Saturday, June 30, 2012

Colorado fires hit home, literally

Three days ago, my wife’s parents’ home in Colorado Springs was consumed by the Waldo Canyon fire. The news came as a brief note:

“The alarm company just called and the whole house exploded. All of the window alarms went off.”

Within a day, an image was emailed showing the property as a smudge of white ash. 

Pic of Subdivision

The house was in the upper left of the yellow box

Later it appeared in the middle of a channel 9 video:


Other video from channel 9 shows homes turning into fireballs at night against the dark silhouette of the mountain:


The reporter describes: “This is really very close to that worst case scenario that so many people in Colorado Springs talked years and years about. This is why people were so adamant talking about mitigation efforts… and that when you have to evacuate, you may have to do it quickly. And that happened for tens of thousands of people today.”

A fleeing resident describes leaving irreplaceables behind

My heart was pounding as I made one last sweep through our little house in Raven Hills. I wondered if my family would ever celebrate another birthday here. I paused at the window where we saw so much wildlife in the woods outside. Where we always put up our Christmas tree.

In the garage, I stopped at the wall where we traced our kids’ profile, measuring their heights to document their growth over the years. I took one last picture of the shark mural in my youngest son’s bedroom, grabbed my oldest boy’s high school letterman’s jacket, took a photo of my daughter at Disney World and began our escape.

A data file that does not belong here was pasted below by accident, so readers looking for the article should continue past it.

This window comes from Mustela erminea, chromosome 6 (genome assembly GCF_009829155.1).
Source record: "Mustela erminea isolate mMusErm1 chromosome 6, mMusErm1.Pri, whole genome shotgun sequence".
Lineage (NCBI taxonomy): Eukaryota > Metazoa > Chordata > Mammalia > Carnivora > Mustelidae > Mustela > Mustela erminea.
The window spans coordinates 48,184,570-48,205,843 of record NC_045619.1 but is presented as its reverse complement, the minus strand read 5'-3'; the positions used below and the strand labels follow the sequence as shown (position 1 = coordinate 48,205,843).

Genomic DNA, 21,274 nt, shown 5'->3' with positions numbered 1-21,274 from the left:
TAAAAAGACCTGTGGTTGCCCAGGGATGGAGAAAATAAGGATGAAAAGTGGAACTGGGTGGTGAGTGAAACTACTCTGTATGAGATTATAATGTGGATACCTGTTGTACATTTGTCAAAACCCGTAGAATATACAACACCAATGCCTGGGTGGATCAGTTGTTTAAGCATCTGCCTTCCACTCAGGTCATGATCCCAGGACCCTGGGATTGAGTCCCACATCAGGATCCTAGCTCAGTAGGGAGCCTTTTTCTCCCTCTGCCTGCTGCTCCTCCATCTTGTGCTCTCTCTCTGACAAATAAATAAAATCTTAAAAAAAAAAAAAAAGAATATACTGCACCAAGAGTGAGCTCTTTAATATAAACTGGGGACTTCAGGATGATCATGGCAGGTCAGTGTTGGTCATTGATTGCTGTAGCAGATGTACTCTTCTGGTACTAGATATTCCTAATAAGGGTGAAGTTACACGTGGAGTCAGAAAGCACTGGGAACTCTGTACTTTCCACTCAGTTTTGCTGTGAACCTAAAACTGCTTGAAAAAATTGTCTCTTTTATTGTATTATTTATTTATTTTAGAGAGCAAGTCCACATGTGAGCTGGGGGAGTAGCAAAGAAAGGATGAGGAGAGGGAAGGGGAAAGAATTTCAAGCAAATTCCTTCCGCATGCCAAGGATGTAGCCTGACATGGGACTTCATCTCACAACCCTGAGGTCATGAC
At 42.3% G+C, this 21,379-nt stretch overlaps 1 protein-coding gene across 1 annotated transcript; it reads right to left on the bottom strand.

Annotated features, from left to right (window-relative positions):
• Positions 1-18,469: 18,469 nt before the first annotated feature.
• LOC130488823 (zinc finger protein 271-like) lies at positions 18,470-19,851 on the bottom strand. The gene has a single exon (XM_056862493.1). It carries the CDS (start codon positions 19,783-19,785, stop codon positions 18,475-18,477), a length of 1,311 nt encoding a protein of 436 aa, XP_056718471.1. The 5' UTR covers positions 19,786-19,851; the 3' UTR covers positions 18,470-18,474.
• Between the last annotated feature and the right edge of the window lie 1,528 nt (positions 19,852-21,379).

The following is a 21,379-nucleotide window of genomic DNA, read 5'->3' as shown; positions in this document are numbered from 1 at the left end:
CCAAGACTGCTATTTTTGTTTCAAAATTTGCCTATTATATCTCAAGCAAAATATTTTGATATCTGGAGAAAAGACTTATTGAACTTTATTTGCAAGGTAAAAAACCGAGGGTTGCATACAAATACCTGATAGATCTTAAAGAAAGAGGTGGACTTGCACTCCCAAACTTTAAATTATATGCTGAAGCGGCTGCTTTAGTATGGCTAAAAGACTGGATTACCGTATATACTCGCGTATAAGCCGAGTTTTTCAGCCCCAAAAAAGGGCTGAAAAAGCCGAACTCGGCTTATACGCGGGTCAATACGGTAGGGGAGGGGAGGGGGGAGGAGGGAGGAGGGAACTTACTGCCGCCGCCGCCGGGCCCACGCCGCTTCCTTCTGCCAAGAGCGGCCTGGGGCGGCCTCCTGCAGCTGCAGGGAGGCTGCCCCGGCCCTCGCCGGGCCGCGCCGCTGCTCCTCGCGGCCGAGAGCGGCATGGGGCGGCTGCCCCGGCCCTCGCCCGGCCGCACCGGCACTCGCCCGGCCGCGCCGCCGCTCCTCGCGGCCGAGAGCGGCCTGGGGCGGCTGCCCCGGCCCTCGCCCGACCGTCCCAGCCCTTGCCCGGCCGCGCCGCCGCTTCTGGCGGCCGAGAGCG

From a gallery of ghosted houses at Buzzfeed

He then witnessed hell in the rearview mirror:

Intersections were blocked by panicked drivers trying to escape. Sirens wailed all around. I felt trapped in a horror movie… I had to go west, toward the flames, to escape. But that route was blocked as well.

Finally, I went into four-wheel-drive, hopped a curb, blasted down a hill, across a soccer field and over a trail to reach Rockrimmon Boulevard where six lanes of traffic were headed east on both sides of the median.

And there I sat in traffic. It’s a memory I’ll never forget. I teared up as I scanned the surrounding cars. Everywhere were children, scared and crying, their parents looking deathly afraid and, in my rearview mirror, a view of the gates of hell.

A friend on facebook shared this photo of the fires above Boulder


And another friend wrote

That kind of disaster never seems to happen to someone you know, until it does.

Friday, June 29, 2012